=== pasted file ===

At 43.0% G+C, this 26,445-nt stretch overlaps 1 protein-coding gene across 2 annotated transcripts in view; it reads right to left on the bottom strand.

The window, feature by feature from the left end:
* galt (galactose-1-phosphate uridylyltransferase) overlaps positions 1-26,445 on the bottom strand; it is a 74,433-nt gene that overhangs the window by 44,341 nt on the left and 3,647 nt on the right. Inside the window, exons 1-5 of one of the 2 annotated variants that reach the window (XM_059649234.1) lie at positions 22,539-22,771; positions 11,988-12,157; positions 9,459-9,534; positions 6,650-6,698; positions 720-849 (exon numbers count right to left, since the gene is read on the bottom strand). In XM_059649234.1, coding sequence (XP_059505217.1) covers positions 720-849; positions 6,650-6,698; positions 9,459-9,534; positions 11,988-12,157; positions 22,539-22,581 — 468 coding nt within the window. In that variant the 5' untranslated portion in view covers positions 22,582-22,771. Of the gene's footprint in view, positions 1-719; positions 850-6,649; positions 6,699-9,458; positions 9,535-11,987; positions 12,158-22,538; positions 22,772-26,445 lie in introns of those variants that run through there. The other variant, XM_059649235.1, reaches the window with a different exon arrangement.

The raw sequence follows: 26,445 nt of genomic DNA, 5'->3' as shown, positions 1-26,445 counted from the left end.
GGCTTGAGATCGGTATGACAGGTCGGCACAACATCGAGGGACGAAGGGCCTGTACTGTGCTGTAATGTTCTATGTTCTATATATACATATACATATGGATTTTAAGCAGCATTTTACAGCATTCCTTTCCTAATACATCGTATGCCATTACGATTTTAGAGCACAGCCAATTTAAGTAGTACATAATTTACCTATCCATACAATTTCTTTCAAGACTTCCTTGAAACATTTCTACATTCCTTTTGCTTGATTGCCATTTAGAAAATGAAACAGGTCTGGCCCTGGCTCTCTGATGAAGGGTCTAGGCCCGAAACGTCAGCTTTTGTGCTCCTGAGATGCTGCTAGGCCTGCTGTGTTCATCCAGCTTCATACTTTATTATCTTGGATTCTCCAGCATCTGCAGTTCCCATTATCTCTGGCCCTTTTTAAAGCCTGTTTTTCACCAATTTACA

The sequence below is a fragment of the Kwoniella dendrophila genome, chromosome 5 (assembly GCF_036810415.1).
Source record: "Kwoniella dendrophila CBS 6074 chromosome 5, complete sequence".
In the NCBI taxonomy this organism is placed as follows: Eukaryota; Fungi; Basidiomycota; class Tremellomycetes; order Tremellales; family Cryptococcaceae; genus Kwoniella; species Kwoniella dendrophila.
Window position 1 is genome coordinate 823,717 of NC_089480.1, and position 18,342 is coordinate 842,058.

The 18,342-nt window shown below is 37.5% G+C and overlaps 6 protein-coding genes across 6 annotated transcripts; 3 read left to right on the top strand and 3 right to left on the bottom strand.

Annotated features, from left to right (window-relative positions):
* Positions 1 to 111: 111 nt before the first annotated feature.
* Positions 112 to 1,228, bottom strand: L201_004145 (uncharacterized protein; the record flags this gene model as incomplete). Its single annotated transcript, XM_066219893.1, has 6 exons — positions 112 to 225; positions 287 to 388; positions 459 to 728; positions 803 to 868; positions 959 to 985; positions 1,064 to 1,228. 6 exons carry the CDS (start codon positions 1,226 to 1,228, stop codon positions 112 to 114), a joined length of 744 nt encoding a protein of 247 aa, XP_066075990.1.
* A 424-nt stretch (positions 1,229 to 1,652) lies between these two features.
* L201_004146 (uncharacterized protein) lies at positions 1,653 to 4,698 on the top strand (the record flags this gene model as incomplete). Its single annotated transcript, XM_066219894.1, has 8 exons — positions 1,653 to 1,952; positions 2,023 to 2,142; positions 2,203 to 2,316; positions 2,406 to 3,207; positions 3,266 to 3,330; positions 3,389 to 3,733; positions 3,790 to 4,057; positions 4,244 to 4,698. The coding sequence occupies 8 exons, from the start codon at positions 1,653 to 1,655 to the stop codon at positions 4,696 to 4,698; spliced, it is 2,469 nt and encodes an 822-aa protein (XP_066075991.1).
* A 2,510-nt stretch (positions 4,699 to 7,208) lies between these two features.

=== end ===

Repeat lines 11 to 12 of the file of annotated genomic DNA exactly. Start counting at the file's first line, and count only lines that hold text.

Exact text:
Annotated features, from left to right (window-relative positions):
* Positions 1 to 111: 111 nt before the first annotated feature.